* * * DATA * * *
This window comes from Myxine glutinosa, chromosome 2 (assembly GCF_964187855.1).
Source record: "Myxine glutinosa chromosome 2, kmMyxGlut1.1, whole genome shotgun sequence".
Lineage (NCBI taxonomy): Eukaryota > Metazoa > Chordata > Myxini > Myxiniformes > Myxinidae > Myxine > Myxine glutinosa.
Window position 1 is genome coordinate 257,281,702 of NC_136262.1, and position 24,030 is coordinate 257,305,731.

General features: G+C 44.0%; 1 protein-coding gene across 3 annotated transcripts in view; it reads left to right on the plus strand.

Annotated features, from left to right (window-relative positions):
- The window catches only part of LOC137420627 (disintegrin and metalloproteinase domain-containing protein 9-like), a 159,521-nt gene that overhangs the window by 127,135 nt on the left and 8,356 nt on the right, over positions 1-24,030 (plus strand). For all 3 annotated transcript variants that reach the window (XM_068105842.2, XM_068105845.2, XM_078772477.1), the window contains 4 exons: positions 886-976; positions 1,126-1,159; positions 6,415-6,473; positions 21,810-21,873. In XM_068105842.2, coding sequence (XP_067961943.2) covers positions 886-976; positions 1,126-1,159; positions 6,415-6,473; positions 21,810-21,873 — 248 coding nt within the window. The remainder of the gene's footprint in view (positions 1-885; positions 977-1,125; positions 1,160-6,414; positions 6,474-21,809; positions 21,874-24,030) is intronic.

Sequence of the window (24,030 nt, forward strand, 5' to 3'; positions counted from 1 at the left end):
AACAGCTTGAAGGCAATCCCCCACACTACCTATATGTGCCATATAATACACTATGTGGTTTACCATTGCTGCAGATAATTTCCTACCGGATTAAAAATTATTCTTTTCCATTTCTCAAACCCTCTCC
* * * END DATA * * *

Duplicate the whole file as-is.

This window comes from Myxine glutinosa, chromosome 2 (assembly GCF_964187855.1).
Source record: "Myxine glutinosa chromosome 2, kmMyxGlut1.1, whole genome shotgun sequence".
Lineage (NCBI taxonomy): Eukaryota > Metazoa > Chordata > Myxini > Myxiniformes > Myxinidae > Myxine > Myxine glutinosa.
Window position 1 is genome coordinate 257,281,702 of NC_136262.1, and position 24,030 is coordinate 257,305,731.

General features: G+C 44.0%; 1 protein-coding gene across 3 annotated transcripts in view; it reads left to right on the plus strand.

Annotated features, from left to right (window-relative positions):
- The window catches only part of LOC137420627 (disintegrin and metalloproteinase domain-containing protein 9-like), a 159,521-nt gene that overhangs the window by 127,135 nt on the left and 8,356 nt on the right, over positions 1-24,030 (plus strand). For all 3 annotated transcript variants that reach the window (XM_068105842.2, XM_068105845.2, XM_078772477.1), the window contains 4 exons: positions 886-976; positions 1,126-1,159; positions 6,415-6,473; positions 21,810-21,873. In XM_068105842.2, coding sequence (XP_067961943.2) covers positions 886-976; positions 1,126-1,159; positions 6,415-6,473; positions 21,810-21,873 — 248 coding nt within the window. The remainder of the gene's footprint in view (positions 1-885; positions 977-1,125; positions 1,160-6,414; positions 6,474-21,809; positions 21,874-24,030) is intronic.

Sequence of the window (24,030 nt, forward strand, 5' to 3'; positions counted from 1 at the left end):
AACAGCTTGAAGGCAATCCCCCACACTACCTATATGTGCCATATAATACACTATGTGGTTTACCATTGCTGCAGATAATTTCCTACCGGATTAAAAATTATTCTTTTCCATTTCTCAAACCCTCTCC